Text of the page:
Q19: What is the plasma membrane composed of?Answer: Lipids and Proteins. It has viscous bilayer of lipid with protein molecules occurring on inner and outer sides of lipid bilayer. (Phospholipid bilayer)

Q20: Who proposed fluid-mosaic model of cell or plasma membrane?
Answer: Singer and Nicholsan (1972)

Note: The fluid mosaic model describes the plasma membrane as a phospholipid bilayer with embedded proteins.

Q21: Is plasma membrane permeable or selectively permeable?
Answer: Selectively permeable i.e. it allows certain molecules or ions to pass through it.

Q22: What are different types transport of components across cell membrane?
Answer: Two types:
  • Passive Transport: e.g. Diffusion, Osmosis
  • Active Transport: e.g. endocytosis, exocytosis
Q23: Define Passive Transport.
Answer: Passive transport is the net movement of materials across membranes that does not require any special source of energy.

Q24: What is diffusion?
Answer: Diffusion is the net movement of molecules from high to regions of lower concentration as a result of random molecular motion. Diffusion tends to distribute molecules uniformly.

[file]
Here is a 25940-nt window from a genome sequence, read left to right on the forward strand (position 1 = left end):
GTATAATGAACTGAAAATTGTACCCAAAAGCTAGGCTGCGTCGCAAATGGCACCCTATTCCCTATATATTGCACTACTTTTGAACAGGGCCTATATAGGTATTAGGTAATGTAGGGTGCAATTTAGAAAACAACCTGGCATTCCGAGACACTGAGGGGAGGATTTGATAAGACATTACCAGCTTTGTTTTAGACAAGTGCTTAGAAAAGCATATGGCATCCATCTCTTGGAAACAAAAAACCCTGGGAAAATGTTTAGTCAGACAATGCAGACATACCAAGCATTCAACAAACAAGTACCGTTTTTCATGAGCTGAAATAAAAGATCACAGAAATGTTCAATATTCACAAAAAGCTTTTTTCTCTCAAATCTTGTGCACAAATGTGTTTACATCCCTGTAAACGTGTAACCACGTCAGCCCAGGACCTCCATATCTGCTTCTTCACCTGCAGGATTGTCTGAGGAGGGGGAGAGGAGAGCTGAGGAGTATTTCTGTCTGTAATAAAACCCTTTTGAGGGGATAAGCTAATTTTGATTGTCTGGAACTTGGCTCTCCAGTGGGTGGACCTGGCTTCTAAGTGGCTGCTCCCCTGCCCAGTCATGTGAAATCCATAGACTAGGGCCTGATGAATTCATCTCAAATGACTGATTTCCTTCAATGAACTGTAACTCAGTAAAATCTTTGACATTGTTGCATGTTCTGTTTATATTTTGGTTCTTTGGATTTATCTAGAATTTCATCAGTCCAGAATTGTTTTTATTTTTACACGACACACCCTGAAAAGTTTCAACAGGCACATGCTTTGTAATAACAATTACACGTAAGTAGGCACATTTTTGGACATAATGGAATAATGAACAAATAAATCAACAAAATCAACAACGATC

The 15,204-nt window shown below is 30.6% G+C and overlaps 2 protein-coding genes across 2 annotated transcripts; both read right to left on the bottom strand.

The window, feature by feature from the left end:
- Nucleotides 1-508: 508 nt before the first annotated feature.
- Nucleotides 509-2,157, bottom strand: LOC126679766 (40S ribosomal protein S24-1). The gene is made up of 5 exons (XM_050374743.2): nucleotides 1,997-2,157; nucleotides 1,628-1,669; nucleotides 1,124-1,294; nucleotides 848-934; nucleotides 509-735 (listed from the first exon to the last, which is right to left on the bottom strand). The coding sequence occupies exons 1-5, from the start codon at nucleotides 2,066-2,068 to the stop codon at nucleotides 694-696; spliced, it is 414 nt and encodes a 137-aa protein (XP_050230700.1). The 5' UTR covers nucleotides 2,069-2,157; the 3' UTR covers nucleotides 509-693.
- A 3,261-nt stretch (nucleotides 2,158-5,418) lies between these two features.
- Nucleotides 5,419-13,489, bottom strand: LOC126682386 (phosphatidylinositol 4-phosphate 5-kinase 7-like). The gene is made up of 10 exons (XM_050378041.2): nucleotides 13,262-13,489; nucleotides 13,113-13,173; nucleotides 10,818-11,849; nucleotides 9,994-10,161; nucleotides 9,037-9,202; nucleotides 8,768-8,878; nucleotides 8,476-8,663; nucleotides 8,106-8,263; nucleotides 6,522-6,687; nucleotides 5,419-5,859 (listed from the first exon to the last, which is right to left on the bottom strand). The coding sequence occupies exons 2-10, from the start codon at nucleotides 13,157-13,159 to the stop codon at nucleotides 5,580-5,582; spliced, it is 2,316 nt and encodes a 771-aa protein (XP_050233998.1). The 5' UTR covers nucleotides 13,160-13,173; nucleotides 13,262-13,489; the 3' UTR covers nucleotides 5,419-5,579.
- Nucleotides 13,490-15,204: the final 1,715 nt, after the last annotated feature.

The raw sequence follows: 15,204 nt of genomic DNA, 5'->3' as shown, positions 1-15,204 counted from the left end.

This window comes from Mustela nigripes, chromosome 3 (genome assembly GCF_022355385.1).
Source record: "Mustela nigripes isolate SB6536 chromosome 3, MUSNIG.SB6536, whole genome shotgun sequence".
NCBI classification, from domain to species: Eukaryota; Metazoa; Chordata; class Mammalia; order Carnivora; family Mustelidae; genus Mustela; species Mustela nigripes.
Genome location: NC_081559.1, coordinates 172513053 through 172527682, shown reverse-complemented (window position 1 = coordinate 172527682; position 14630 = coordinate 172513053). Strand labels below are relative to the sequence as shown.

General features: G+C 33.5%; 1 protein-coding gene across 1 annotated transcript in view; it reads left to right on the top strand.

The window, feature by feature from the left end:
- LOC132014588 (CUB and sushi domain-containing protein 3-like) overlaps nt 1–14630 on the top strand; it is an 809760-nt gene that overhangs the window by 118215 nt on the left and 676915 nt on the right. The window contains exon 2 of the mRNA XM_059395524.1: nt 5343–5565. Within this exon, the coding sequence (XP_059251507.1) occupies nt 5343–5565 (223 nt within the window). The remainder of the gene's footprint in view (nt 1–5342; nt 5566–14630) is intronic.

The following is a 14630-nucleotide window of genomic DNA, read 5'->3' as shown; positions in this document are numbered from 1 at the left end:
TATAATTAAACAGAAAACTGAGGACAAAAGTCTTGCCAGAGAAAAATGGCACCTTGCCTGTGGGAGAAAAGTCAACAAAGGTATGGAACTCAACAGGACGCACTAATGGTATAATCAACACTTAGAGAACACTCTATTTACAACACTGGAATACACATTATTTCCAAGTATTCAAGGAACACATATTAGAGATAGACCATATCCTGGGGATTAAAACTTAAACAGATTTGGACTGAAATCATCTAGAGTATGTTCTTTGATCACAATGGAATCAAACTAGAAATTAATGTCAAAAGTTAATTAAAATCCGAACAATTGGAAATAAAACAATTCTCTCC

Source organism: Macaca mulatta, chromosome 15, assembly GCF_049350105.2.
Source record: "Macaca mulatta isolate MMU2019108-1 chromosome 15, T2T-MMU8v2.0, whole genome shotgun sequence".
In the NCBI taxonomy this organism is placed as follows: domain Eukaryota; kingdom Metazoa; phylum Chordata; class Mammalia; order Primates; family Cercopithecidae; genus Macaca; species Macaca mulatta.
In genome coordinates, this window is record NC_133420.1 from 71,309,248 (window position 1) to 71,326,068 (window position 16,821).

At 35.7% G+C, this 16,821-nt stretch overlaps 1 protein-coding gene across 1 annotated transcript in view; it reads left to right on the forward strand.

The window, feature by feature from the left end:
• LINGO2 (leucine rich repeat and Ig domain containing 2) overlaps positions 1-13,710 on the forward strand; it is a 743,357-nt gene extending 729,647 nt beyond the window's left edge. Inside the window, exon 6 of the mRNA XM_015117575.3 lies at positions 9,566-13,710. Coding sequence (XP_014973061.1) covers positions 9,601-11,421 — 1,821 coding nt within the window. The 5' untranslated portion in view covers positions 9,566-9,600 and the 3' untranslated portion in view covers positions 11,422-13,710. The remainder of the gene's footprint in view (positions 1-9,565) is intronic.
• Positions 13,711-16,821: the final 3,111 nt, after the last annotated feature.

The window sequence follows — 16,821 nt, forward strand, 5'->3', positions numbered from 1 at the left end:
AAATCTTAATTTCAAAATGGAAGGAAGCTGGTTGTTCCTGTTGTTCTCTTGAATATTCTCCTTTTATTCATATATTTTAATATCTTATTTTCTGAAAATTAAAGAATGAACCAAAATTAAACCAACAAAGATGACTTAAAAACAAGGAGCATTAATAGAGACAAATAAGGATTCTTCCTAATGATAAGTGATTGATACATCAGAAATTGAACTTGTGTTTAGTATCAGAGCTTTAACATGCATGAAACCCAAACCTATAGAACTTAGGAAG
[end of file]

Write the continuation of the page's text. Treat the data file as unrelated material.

Exchange of gases like CO2 and O2 in lungs, plants, blood cells, O2 entering stomata of leaves are examples of diffusion.

Diffusion is  passive transport i.e. no external energy is provided for the movement of molecules. The natural kinetic energy of the particle supplies the energy.


Q25:Define Osmosis. What are different types of osmosis? Give examples of osmosis.
Answer: Osmosis is a special type of diffusion i.e. passage of water (solvent) across a selectively permeable membrane,  from a region of high water concentration (dilute solution) to the region of low water concentration (concentrated solution).

Osmosis is also a passive transport i.e. no external energy is required for the passage.

There are two type of osmosis:
  1. Endosmosis: The process in which the water molecules enter into the cell is known as endosmosis.
  2. Exosmosis: The process in which the water molecules move out of the cell is known as exosmosis.
Examples of Osmosis are: